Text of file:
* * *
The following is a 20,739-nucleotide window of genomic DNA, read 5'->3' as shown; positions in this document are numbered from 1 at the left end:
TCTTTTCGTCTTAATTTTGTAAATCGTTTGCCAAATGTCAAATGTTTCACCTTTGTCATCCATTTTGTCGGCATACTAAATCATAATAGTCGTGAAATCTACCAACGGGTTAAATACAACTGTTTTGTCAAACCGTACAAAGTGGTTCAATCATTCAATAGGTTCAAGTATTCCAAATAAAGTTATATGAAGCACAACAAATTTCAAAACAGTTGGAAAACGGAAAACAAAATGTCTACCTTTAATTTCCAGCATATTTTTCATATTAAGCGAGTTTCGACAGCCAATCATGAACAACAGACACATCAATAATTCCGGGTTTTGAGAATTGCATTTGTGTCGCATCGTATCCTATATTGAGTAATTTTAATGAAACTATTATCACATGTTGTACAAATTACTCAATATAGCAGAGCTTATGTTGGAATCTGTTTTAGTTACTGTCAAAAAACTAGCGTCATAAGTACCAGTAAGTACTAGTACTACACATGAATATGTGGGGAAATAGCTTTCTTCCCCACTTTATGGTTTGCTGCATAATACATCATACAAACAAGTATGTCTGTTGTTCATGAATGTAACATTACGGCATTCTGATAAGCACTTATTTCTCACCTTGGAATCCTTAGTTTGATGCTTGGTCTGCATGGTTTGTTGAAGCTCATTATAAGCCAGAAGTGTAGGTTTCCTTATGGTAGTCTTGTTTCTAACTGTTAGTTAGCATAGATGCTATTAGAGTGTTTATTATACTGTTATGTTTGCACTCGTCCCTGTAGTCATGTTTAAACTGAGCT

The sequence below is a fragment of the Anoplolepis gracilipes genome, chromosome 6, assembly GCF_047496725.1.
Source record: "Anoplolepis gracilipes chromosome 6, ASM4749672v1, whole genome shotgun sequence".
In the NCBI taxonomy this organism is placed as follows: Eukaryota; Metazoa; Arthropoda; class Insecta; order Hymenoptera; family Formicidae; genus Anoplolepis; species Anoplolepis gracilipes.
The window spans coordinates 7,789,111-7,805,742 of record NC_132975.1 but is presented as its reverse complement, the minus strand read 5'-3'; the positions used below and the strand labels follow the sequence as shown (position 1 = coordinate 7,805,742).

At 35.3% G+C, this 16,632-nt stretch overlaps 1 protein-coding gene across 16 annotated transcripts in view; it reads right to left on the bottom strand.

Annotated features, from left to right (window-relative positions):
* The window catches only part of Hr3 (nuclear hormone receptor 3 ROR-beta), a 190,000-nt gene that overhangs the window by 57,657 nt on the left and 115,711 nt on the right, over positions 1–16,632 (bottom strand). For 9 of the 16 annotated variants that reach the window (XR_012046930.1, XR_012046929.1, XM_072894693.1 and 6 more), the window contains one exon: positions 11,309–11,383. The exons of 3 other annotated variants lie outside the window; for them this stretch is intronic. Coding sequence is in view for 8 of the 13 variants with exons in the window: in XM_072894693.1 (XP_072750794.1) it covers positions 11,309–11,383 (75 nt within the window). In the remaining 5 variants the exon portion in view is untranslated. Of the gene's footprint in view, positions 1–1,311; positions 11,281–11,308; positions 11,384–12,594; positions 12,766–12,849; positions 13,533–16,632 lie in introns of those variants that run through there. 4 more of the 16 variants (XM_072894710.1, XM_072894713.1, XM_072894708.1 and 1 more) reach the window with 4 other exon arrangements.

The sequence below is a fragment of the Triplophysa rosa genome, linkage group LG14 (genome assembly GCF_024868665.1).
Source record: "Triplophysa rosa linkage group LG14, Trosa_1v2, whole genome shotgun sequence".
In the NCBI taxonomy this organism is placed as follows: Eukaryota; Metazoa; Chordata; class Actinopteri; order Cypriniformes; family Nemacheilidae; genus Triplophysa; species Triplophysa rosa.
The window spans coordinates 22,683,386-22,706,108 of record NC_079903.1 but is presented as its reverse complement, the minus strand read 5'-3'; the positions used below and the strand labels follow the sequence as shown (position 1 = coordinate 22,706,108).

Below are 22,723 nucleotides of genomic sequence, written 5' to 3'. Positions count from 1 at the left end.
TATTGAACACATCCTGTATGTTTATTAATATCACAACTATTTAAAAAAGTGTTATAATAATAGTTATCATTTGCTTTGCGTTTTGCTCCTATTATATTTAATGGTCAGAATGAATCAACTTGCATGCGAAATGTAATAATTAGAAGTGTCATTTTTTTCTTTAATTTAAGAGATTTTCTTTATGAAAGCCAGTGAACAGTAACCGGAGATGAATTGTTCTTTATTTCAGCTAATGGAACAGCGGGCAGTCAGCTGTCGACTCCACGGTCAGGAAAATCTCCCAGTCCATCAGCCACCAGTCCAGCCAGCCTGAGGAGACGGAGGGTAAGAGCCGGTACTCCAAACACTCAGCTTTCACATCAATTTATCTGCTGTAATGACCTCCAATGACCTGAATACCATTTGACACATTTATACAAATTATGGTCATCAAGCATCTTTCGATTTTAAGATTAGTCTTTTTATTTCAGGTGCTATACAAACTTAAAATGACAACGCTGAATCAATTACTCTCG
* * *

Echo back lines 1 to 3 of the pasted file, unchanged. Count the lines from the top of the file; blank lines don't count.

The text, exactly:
The following is a 20,739-nucleotide window of genomic DNA, read 5'->3' as shown; positions in this document are numbered from 1 at the left end:
TCTTTTCGTCTTAATTTTGTAAATCGTTTGCCAAATGTCAAATGTTTCACCTTTGTCATCCATTTTGTCGGCATACTAAATCATAATAGTCGTGAAATCTACCAACGGGTTAAATACAACTGTTTTGTCAAACCGTACAAAGTGGTTCAATCATTCAATAGGTTCAAGTATTCCAAATAAAGTTATATGAAGCACAACAAATTTCAAAACAGTTGGAAAACGGAAAACAAAATGTCTACCTTTAATTTCCAGCATATTTTTCATATTAAGCGAGTTTCGACAGCCAATCATGAACAACAGACACATCAATAATTCCGGGTTTTGAGAATTGCATTTGTGTCGCATCGTATCCTATATTGAGTAATTTTAATGAAACTATTATCACATGTTGTACAAATTACTCAATATAGCAGAGCTTATGTTGGAATCTGTTTTAGTTACTGTCAAAAAACTAGCGTCATAAGTACCAGTAAGTACTAGTACTACACATGAATATGTGGGGAAATAGCTTTCTTCCCCACTTTATGGTTTGCTGCATAATACATCATACAAACAAGTATGTCTGTTGTTCATGAATGTAACATTACGGCATTCTGATAAGCACTTATTTCTCACCTTGGAATCCTTAGTTTGATGCTTGGTCTGCATGGTTTGTTGAAGCTCATTATAAGCCAGAAGTGTAGGTTTCCTTATGGTAGTCTTGTTTCTAACTGTTAGTTAGCATAGATGCTATTAGAGTGTTTATTATACTGTTATGTTTGCACTCGTCCCTGTAGTCATGTTTAAACTGAGCT

The sequence below is a fragment of the Anoplolepis gracilipes genome, chromosome 6, assembly GCF_047496725.1.